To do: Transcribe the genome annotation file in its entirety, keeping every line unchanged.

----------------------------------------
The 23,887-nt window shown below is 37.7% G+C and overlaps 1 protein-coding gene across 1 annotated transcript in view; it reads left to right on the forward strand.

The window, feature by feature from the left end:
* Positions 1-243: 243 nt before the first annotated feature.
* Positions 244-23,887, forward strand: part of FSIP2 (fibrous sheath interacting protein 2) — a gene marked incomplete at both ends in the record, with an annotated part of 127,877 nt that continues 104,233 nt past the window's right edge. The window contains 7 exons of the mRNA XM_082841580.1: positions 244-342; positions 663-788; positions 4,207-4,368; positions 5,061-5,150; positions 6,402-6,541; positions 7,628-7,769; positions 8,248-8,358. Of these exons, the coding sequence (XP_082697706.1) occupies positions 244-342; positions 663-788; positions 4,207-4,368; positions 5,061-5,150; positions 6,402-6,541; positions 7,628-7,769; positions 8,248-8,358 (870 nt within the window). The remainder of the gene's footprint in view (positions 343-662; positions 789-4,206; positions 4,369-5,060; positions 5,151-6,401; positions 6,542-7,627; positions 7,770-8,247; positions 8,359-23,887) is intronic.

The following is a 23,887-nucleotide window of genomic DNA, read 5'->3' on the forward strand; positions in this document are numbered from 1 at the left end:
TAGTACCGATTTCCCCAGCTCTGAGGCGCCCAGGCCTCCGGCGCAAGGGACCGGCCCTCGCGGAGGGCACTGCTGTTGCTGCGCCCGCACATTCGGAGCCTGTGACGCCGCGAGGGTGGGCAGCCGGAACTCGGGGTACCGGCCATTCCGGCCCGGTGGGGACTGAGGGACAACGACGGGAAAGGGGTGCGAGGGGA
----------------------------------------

The 23,887-nt window shown below is 37.7% G+C and overlaps 1 protein-coding gene across 1 annotated transcript in view; it reads left to right on the forward strand.

The window, feature by feature from the left end:
* Positions 1-243: 243 nt before the first annotated feature.
* Positions 244-23,887, forward strand: part of FSIP2 (fibrous sheath interacting protein 2) — a gene marked incomplete at both ends in the record, with an annotated part of 127,877 nt that continues 104,233 nt past the window's right edge. The window contains 7 exons of the mRNA XM_082841580.1: positions 244-342; positions 663-788; positions 4,207-4,368; positions 5,061-5,150; positions 6,402-6,541; positions 7,628-7,769; positions 8,248-8,358. Of these exons, the coding sequence (XP_082697706.1) occupies positions 244-342; positions 663-788; positions 4,207-4,368; positions 5,061-5,150; positions 6,402-6,541; positions 7,628-7,769; positions 8,248-8,358 (870 nt within the window). The remainder of the gene's footprint in view (positions 343-662; positions 789-4,206; positions 4,369-5,060; positions 5,151-6,401; positions 6,542-7,627; positions 7,770-8,247; positions 8,359-23,887) is intronic.

The following is a 23,887-nucleotide window of genomic DNA, read 5'->3' on the forward strand; positions in this document are numbered from 1 at the left end:
TAGTACCGATTTCCCCAGCTCTGAGGCGCCCAGGCCTCCGGCGCAAGGGACCGGCCCTCGCGGAGGGCACTGCTGTTGCTGCGCCCGCACATTCGGAGCCTGTGACGCCGCGAGGGTGGGCAGCCGGAACTCGGGGTACCGGCCATTCCGGCCCGGTGGGGACTGAGGGACAACGACGGGAAAGGGGTGCGAGGGGA